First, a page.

Jean-Baptiste Soufron wrote:
Very good letter, but please Ray, don't end it the
way you do :)
It is kind of provocative, don't you think so ?
Don't you folks feel like we're getting more and more stuff like this
these days ?
Thanks for the compliment. I admit that I was a little sarcastic. I
have received further correspondence from the individual, and now that I
know that she is more than some random idiot who doesn't know what he is
talking about I can respond with a different tone.
In my previous comments there was a point to be made about take down
orders. Under US law there are a number of elements that must be
included in a take down order. I think that one of the most important
ones is the statement of legal standing. This protects people from wild
claims and demands from those really have no connection with the
copyrighted work. If a negotiated agreement were available it would not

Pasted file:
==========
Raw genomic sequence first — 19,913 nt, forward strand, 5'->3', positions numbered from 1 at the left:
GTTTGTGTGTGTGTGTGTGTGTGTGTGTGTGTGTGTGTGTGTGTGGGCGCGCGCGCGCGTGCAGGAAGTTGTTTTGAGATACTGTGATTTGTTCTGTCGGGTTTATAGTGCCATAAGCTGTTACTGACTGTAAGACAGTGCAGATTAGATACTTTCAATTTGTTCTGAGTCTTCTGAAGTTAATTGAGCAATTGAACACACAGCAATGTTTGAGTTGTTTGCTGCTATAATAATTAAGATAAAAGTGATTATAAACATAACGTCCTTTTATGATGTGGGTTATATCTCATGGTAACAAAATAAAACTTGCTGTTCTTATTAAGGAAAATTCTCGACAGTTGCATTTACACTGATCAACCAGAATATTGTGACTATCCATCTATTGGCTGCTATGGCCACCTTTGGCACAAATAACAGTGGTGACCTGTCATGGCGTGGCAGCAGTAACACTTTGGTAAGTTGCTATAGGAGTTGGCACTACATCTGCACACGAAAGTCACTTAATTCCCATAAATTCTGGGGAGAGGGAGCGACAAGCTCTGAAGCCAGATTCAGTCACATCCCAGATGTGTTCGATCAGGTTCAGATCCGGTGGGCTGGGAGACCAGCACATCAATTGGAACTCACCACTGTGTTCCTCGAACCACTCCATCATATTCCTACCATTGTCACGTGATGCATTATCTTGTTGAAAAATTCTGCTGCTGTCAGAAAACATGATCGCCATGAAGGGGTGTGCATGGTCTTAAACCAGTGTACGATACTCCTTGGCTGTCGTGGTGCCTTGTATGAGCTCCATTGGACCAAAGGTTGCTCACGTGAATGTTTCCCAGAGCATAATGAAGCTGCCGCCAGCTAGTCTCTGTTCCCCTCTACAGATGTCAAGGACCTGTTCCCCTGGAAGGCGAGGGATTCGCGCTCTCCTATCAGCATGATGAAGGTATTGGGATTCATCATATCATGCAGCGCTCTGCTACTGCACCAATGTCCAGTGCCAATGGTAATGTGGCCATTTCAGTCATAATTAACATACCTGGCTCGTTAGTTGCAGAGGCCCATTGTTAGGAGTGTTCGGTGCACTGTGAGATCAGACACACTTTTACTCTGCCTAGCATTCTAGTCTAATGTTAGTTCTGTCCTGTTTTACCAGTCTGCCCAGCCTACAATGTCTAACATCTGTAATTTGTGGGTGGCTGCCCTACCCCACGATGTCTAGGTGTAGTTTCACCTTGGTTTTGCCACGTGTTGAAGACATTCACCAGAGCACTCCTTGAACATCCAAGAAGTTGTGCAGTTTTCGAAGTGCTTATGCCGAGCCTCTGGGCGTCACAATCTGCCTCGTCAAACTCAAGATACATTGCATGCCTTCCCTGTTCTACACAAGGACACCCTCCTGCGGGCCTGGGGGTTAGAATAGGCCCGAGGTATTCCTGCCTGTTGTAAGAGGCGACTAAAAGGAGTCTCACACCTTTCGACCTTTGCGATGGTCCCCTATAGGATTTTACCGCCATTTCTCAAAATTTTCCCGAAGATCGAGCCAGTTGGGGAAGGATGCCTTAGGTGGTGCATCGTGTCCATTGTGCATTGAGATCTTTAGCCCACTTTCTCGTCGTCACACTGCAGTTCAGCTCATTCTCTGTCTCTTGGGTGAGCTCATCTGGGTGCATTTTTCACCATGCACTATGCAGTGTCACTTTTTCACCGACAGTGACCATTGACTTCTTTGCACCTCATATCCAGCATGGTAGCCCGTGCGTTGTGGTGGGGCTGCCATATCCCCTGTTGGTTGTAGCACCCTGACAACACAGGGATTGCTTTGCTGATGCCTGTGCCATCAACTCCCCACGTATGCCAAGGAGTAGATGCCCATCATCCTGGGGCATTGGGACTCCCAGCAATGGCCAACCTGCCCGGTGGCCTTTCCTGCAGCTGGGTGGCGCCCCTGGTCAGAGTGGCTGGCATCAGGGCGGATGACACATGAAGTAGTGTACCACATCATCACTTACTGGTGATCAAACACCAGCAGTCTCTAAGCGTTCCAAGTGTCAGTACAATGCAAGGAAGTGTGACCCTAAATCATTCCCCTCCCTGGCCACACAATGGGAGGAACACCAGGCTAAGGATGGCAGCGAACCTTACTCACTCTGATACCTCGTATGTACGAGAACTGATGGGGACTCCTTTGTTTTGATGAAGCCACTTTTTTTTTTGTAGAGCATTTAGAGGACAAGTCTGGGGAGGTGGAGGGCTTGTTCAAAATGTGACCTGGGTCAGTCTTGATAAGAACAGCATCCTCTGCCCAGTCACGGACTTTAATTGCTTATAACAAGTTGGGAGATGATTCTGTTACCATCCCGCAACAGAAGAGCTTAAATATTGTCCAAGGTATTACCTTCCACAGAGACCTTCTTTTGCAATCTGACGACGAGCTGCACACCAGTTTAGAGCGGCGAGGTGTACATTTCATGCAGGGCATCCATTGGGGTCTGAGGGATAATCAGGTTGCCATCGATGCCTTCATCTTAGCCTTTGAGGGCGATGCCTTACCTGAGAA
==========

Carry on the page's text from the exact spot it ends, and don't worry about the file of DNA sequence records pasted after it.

be with them.
As things stand there are some peculiar problems with this situation.
Although Emily Dickinson died in 1886, it seems that 41 of her poems
were published posthumously for the first time by Harvard University in
1955. This would make the copyright still valid in the United States on
those poems until 2050.
The same material also appears at http://www.emilydickinson.it/
appears that this is quite acceptable under Italian law.
Dr. Tanter also raised the question of the 1847 photograph of Emily
Dickinson in the Wikipedia article, feeling that permission to include
the photograph should be had from Amherst College
I haven't noticed a lot of claims of potential copyright violation